Middlebury College women's track & field and cross country runner Alison Maxwell (Port Angeles, Wash.) has been named a Capital One Academic All-District I First-Team Women's Track & Field/Cross Country team honoree by the College Sports Information Directors of America (CoSIDA). The senior graduated last weekend with a degree in biochemistry and a 3.79 grade point average and she is now eligible for the Academic All-America team which will be released in June.
On the cross country courses, Maxwell accomplished many accolades this season. She was selected as a first-team All-NESCAC and the NESCAC's Women's Most Outstanding Performer after winning the conference's individual championship on November 1 as the Panthers played host to the meet. Maxwell became the first Panther woman to lead the field to the finish line since Jessica Johnston did it in 1999 and 2000. She also claimed All-Region and All-American accolades as a senior for her runner-up and 33rd-place finishes in those respective competitions.
As a junior, she was awarded first-team All-NESCAC laurels as well as being an All-Region honoree and finished 36th in the NCAA Championship. In her sophomore season, she garnered all-region accolades.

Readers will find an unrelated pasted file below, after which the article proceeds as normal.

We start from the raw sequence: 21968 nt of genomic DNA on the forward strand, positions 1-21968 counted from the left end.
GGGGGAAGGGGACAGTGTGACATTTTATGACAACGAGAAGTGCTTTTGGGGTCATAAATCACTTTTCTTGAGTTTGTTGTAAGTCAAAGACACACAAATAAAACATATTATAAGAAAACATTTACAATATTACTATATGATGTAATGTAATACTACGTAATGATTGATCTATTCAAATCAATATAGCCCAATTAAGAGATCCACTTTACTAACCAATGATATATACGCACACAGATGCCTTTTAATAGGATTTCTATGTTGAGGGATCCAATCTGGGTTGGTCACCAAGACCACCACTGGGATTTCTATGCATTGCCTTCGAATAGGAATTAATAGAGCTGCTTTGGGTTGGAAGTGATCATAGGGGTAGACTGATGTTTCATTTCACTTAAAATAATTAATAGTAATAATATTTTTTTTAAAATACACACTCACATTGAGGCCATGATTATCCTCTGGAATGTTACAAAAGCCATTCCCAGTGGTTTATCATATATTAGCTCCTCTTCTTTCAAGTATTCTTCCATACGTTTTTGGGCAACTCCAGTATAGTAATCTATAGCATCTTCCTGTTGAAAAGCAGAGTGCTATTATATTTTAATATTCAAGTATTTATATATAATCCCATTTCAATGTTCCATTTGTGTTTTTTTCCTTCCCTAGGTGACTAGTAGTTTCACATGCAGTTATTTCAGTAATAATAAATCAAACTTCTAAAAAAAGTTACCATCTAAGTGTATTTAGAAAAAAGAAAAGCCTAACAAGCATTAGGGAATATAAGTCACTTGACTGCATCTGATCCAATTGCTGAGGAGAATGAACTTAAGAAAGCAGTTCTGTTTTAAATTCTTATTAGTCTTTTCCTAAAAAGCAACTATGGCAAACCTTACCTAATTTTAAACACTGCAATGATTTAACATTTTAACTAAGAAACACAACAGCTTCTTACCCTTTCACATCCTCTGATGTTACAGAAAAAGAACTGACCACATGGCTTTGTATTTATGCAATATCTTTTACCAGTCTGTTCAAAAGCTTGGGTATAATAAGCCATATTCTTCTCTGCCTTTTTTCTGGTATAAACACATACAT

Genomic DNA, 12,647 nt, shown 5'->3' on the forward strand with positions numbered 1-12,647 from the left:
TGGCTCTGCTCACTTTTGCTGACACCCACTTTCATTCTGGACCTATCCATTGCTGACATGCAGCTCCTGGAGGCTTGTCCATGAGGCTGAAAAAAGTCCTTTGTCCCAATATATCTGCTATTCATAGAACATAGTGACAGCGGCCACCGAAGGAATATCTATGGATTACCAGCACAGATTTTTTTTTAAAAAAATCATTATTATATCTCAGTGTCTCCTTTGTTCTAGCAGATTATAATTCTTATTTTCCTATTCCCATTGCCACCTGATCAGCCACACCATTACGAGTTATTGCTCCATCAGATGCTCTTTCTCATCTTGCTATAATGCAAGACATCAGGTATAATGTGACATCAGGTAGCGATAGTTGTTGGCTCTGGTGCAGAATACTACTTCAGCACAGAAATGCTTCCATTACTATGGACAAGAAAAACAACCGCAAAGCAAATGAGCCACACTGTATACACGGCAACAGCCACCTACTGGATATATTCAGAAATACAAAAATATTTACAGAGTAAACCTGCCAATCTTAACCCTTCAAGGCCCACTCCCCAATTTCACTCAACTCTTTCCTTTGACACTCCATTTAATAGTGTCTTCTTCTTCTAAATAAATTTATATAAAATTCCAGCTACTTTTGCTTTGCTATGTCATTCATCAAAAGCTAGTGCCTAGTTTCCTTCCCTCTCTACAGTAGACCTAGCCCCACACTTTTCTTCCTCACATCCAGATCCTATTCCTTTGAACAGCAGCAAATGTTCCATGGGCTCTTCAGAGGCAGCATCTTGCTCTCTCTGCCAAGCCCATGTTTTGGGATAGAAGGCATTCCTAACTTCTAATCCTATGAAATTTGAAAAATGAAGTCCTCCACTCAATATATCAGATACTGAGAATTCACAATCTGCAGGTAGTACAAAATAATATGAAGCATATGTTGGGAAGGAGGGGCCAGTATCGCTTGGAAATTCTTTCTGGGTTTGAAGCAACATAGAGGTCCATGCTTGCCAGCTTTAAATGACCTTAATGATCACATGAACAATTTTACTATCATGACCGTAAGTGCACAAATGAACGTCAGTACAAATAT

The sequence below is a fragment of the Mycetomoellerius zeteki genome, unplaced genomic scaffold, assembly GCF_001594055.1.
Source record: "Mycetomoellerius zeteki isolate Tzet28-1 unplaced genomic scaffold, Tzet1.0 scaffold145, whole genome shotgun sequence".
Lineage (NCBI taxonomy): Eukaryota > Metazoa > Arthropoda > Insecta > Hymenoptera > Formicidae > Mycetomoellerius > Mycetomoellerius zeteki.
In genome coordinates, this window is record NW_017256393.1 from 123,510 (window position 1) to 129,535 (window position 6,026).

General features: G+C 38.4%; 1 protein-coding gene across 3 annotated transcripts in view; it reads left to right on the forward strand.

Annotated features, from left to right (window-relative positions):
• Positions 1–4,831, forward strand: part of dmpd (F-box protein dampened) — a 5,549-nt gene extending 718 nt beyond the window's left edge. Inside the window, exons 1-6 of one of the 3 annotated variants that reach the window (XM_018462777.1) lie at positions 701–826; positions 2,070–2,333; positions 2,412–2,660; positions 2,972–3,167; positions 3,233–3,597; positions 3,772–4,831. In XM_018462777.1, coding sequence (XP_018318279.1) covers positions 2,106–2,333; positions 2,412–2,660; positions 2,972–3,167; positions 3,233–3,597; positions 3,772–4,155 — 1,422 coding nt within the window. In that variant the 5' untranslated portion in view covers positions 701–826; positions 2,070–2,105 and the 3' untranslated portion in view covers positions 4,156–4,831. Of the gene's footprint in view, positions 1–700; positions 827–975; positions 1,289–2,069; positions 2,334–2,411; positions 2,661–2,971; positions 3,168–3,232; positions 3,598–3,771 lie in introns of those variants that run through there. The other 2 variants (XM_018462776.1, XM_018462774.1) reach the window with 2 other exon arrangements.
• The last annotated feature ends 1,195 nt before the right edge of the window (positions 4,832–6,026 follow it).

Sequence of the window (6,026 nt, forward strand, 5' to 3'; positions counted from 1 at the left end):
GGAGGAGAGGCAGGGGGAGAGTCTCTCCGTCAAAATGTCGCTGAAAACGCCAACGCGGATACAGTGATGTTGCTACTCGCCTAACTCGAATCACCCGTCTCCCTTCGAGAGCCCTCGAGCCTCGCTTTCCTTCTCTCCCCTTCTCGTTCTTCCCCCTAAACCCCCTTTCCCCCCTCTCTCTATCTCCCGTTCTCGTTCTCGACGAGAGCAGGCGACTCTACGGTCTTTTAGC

On the track, Maxwell has shined for the Panthers, winning the 2015 NCAA Division III championship in the indoor mile. She also claimed a pair of All-American finishes indoors as a member of the 2014 and 2015 Distance Medley Relay quartets. Maxwell has received All Open New England honors in the DMR her junior year as well as All Division III New England laurels in the mile. In her first two winters as a Panther, Maxwell collected All Division III New England praises as a part of the 4x800-meter relay.
Outdoors, Maxwell has been named All-NESCAC in each of her final three seasons as well as being a two-time All-Open New England and an All-New England honoree. After claiming the NESCAC crown on April 25 in the 5,000-meter run, she picked up another All-American accolade last week at the NCAA Championship as she crossed the line eighth.
For her work in the classroom, Maxwell was named a United States Track & Field/Cross Country Coaches Association Division III Scholar Athlete. She is also a nine-time NESCAC All-Academic selection via three nods each for cross country, indoor track & field and outdoor track & field.
Since the program's inception in 1952, CoSIDA has honored more than 20,000 outstanding student-athletes across the NCAA. To be eligible, a student-athlete must be a starter or key reserve, maintain a GPA of 3.30 on a 4.0 scale, and be in their second year academically at their current institution.